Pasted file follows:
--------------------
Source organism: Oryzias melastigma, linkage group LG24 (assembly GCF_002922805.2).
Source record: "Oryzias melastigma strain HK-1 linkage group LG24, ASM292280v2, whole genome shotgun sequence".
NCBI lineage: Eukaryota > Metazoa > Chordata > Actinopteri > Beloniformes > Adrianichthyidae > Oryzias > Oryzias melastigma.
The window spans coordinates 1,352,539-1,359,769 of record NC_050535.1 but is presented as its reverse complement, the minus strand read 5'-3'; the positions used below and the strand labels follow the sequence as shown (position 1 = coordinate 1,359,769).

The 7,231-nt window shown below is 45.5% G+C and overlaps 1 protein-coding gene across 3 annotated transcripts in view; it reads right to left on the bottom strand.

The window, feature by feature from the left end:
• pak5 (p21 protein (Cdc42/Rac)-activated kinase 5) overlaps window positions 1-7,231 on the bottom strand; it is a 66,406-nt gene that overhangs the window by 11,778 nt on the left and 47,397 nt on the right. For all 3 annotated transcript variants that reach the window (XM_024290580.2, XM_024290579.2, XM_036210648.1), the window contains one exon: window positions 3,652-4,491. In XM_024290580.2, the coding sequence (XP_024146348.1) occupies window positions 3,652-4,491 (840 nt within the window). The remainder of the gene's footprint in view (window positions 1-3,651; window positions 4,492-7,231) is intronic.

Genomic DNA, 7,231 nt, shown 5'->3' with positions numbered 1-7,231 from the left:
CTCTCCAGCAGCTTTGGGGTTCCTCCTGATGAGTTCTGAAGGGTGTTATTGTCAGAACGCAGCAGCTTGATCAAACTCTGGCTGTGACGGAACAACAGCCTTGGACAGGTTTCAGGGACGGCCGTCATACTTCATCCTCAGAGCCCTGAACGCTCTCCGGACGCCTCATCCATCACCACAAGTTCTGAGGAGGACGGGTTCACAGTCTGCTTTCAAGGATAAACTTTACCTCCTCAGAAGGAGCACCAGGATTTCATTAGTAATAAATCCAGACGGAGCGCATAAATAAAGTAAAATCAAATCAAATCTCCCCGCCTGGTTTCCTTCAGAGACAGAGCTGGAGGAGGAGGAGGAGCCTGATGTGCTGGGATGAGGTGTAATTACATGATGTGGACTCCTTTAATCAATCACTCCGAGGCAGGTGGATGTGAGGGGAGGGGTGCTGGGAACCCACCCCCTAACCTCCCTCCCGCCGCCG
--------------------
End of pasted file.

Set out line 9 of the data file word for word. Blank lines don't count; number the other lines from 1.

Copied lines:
CTCTCCAGCAGCTTTGGGGTTCCTCCTGATGAGTTCTGAAGGGTGTTATTGTCAGAACGCAGCAGCTTGATCAAACTCTGGCTGTGACGGAACAACAGCCTTGGACAGGTTTCAGGGACGGCCGTCATACTTCATCCTCAGAGCCCTGAACGCTCTCCGGACGCCTCATCCATCACCACAAGTTCTGAGGAGGACGGGTTCACAGTCTGCTTTCAAGGATAAACTTTACCTCCTCAGAAGGAGCACCAGGATTTCATTAGTAATAAATCCAGACGGAGCGCATAAATAAAGTAAAATCAAATCAAATCTCCCCGCCTGGTTTCCTTCAGAGACAGAGCTGGAGGAGGAGGAGGAGCCTGATGTGCTGGGATGAGGTGTAATTACATGATGTGGACTCCTTTAATCAATCACTCCGAGGCAGGTGGATGTGAGGGGAGGGGTGCTGGGAACCCACCCCCTAACCTCCCTCCCGCCGCCG